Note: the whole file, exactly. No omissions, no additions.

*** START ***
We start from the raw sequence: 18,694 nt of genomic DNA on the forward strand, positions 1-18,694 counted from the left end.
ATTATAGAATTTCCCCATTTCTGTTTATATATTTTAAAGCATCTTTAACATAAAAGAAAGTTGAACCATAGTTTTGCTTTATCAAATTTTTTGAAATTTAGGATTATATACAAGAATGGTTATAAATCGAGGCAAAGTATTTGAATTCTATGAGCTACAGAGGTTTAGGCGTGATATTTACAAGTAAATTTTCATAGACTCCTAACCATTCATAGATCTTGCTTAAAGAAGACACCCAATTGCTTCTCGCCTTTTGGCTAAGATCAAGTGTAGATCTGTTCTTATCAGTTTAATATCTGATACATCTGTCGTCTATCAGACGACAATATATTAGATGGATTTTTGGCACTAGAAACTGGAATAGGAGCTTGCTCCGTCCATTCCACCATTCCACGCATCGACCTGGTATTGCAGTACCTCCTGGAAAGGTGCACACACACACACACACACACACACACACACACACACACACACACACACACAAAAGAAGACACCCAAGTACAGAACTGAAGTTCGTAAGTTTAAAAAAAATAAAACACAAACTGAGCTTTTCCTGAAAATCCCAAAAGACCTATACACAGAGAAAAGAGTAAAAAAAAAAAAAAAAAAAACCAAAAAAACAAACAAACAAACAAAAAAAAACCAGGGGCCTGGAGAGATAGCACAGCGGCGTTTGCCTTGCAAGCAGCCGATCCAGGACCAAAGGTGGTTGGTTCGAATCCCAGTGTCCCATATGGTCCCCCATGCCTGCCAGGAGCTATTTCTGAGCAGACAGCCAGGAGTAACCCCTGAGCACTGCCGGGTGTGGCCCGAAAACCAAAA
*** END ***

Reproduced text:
We start from the raw sequence: 18,694 nt of genomic DNA on the forward strand, positions 1-18,694 counted from the left end.
ATTATAGAATTTCCCCATTTCTGTTTATATATTTTAAAGCATCTTTAACATAAAAGAAAGTTGAACCATAGTTTTGCTTTATCAAATTTTTTGAAATTTAGGATTATATACAAGAATGGTTATAAATCGAGGCAAAGTATTTGAATTCTATGAGCTACAGAGGTTTAGGCGTGATATTTACAAGTAAATTTTCATAGACTCCTAACCATTCATAGATCTTGCTTAAAGAAGACACCCAATTGCTTCTCGCCTTTTGGCTAAGATCAAGTGTAGATCTGTTCTTATCAGTTTAATATCTGATACATCTGTCGTCTATCAGACGACAATATATTAGATGGATTTTTGGCACTAGAAACTGGAATAGGAGCTTGCTCCGTCCATTCCACCATTCCACGCATCGACCTGGTATTGCAGTACCTCCTGGAAAGGTGCACACACACACACACACACACACACACACACACACACACACACACACACACAAAAGAAGACACCCAAGTACAGAACTGAAGTTCGTAAGTTTAAAAAAAATAAAACACAAACTGAGCTTTTCCTGAAAATCCCAAAAGACCTATACACAGAGAAAAGAGTAAAAAAAAAAAAAAAAAAAACCAAAAAAACAAACAAACAAACAAAAAAAAACCAGGGGCCTGGAGAGATAGCACAGCGGCGTTTGCCTTGCAAGCAGCCGATCCAGGACCAAAGGTGGTTGGTTCGAATCCCAGTGTCCCATATGGTCCCCCATGCCTGCCAGGAGCTATTTCTGAGCAGACAGCCAGGAGTAACCCCTGAGCACTGCCGGGTGTGGCCCGAAAACCAAAA